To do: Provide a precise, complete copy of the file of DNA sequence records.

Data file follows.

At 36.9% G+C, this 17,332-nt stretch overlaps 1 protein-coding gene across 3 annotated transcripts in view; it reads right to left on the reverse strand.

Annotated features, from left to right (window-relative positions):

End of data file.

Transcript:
At 36.9% G+C, this 17,332-nt stretch overlaps 1 protein-coding gene across 3 annotated transcripts in view; it reads right to left on the reverse strand.

Annotated features, from left to right (window-relative positions):